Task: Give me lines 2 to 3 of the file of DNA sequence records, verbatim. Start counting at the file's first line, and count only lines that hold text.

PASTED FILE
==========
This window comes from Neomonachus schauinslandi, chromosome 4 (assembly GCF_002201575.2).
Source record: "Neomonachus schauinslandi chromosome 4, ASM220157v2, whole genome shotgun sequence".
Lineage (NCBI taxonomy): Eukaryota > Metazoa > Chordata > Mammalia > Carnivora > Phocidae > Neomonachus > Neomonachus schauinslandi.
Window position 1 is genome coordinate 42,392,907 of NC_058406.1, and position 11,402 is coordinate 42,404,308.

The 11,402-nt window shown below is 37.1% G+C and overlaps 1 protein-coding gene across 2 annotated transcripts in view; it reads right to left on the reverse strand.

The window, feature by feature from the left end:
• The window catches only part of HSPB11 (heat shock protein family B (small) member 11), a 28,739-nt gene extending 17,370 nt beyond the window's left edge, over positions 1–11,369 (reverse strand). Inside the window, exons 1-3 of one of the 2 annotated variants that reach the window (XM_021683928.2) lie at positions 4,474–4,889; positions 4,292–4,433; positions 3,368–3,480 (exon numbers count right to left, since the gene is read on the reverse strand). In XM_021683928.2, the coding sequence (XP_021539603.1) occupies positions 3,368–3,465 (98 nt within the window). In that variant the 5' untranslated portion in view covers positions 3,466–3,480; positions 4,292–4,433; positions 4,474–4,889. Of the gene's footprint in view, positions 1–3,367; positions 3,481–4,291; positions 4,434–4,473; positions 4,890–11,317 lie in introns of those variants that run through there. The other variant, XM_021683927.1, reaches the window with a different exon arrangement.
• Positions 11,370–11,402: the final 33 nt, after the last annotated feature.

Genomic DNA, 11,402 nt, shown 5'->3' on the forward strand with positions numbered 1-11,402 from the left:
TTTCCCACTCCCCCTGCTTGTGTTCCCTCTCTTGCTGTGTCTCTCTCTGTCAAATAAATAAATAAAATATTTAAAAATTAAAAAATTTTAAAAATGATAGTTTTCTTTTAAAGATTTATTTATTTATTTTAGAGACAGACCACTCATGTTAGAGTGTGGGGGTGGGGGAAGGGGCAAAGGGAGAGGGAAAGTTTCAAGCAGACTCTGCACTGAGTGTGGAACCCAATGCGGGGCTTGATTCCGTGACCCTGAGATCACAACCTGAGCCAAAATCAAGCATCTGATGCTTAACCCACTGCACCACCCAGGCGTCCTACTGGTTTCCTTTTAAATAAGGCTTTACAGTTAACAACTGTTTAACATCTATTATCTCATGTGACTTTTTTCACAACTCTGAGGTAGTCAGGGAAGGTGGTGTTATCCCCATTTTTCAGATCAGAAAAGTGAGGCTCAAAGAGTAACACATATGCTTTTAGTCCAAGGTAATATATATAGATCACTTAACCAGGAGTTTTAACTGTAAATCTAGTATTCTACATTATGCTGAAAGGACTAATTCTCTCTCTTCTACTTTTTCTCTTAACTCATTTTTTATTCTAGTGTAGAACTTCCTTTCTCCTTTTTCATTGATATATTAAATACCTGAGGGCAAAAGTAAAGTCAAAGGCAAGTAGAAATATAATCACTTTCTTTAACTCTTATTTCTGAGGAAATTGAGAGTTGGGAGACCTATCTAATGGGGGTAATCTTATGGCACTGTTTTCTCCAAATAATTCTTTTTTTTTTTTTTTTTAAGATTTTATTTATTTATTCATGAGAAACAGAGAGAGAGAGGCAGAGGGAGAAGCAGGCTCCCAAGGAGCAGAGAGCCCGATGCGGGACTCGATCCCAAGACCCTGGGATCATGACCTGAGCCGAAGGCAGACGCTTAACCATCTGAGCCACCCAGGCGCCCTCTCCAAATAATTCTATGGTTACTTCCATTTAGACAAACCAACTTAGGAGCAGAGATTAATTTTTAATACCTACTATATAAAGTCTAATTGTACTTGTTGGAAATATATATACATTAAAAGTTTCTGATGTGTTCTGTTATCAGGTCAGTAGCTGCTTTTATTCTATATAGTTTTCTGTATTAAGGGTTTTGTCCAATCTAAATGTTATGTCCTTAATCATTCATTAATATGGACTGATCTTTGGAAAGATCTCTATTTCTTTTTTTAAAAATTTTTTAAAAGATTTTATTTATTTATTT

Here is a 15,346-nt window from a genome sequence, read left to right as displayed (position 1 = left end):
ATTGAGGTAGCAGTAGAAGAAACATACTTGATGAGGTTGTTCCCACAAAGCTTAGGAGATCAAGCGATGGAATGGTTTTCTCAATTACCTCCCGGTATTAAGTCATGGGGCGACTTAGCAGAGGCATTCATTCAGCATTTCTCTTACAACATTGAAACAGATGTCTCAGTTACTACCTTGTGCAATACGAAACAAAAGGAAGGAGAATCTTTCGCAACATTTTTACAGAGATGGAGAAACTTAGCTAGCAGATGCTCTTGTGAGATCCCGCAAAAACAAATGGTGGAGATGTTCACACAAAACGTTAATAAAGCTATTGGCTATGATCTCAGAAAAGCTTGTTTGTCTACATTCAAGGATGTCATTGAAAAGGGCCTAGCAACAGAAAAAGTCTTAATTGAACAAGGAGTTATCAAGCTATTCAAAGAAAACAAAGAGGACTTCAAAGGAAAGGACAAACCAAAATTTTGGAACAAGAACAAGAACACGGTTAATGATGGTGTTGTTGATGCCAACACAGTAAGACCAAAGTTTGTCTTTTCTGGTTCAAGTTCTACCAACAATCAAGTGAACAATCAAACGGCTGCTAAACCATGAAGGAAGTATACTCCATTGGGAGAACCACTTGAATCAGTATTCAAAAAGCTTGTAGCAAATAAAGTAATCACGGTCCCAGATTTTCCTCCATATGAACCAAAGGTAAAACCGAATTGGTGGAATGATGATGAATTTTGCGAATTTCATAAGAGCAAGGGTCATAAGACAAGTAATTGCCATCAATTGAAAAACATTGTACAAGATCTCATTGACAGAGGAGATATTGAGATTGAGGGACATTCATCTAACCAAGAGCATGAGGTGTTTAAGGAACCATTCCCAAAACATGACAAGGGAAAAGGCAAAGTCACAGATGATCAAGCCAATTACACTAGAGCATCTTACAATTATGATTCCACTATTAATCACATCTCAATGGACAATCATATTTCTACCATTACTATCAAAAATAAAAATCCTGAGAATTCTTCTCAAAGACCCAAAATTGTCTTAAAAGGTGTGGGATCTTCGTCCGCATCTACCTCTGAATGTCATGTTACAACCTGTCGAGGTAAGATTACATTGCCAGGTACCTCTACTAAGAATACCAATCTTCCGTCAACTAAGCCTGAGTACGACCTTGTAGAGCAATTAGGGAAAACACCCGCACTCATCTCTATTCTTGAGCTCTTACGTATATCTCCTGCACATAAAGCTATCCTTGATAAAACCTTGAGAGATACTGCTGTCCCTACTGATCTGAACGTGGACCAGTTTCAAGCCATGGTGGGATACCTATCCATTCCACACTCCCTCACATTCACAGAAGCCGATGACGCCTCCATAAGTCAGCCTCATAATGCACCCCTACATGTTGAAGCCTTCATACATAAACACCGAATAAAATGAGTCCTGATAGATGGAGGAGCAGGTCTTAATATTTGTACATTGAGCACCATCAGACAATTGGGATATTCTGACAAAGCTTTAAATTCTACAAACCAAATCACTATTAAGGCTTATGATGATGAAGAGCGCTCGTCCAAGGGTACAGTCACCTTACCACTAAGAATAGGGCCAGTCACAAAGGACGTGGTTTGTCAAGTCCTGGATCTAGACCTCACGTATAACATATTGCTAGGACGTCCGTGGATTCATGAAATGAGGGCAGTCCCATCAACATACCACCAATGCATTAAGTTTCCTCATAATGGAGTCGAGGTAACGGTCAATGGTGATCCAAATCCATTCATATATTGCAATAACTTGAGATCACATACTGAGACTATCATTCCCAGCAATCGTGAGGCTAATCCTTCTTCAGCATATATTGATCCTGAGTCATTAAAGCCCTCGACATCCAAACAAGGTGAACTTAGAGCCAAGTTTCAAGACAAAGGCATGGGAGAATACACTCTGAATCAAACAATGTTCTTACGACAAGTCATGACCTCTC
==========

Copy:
Source record: "Neomonachus schauinslandi chromosome 4, ASM220157v2, whole genome shotgun sequence".
Lineage (NCBI taxonomy): Eukaryota > Metazoa > Chordata > Mammalia > Carnivora > Phocidae > Neomonachus > Neomonachus schauinslandi.